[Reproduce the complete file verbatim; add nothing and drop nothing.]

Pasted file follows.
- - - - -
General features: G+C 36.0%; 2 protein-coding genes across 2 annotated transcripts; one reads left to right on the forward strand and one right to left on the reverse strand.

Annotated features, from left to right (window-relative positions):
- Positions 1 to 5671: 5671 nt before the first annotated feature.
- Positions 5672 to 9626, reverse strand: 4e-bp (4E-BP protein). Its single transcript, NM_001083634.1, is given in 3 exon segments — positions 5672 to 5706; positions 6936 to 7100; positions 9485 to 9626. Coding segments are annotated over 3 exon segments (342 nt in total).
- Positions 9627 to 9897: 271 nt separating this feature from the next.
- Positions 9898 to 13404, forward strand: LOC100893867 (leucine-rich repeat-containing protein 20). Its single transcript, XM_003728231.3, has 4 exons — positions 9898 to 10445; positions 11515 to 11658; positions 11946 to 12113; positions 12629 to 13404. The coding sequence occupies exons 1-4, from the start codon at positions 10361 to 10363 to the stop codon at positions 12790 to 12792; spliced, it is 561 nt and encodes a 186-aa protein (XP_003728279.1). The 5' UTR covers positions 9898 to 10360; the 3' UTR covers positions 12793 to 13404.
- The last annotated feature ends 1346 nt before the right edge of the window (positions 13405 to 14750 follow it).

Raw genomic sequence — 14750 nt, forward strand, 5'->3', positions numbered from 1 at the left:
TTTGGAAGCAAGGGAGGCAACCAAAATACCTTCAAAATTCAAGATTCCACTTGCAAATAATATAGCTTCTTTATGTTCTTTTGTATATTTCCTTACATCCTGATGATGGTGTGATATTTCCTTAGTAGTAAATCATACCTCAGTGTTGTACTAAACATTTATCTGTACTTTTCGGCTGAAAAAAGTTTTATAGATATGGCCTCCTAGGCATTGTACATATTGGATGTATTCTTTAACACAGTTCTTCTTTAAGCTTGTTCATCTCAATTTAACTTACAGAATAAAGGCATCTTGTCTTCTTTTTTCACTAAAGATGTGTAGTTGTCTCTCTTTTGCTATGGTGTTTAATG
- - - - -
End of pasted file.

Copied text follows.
General features: G+C 36.0%; 2 protein-coding genes across 2 annotated transcripts; one reads left to right on the forward strand and one right to left on the reverse strand.

Annotated features, from left to right (window-relative positions):
- Positions 1 to 5671: 5671 nt before the first annotated feature.
- Positions 5672 to 9626, reverse strand: 4e-bp (4E-BP protein). Its single transcript, NM_001083634.1, is given in 3 exon segments — positions 5672 to 5706; positions 6936 to 7100; positions 9485 to 9626. Coding segments are annotated over 3 exon segments (342 nt in total).
- Positions 9627 to 9897: 271 nt separating this feature from the next.
- Positions 9898 to 13404, forward strand: LOC100893867 (leucine-rich repeat-containing protein 20). Its single transcript, XM_003728231.3, has 4 exons — positions 9898 to 10445; positions 11515 to 11658; positions 11946 to 12113; positions 12629 to 13404. The coding sequence occupies exons 1-4, from the start codon at positions 10361 to 10363 to the stop codon at positions 12790 to 12792; spliced, it is 561 nt and encodes a 186-aa protein (XP_003728279.1). The 5' UTR covers positions 9898 to 10360; the 3' UTR covers positions 12793 to 13404.
- The last annotated feature ends 1346 nt before the right edge of the window (positions 13405 to 14750 follow it).

Raw genomic sequence — 14750 nt, forward strand, 5'->3', positions numbered from 1 at the left:
TTTGGAAGCAAGGGAGGCAACCAAAATACCTTCAAAATTCAAGATTCCACTTGCAAATAATATAGCTTCTTTATGTTCTTTTGTATATTTCCTTACATCCTGATGATGGTGTGATATTTCCTTAGTAGTAAATCATACCTCAGTGTTGTACTAAACATTTATCTGTACTTTTCGGCTGAAAAAAGTTTTATAGATATGGCCTCCTAGGCATTGTACATATTGGATGTATTCTTTAACACAGTTCTTCTTTAAGCTTGTTCATCTCAATTTAACTTACAGAATAAAGGCATCTTGTCTTCTTTTTTCACTAAAGATGTGTAGTTGTCTCTCTTTTGCTATGGTGTTTAATG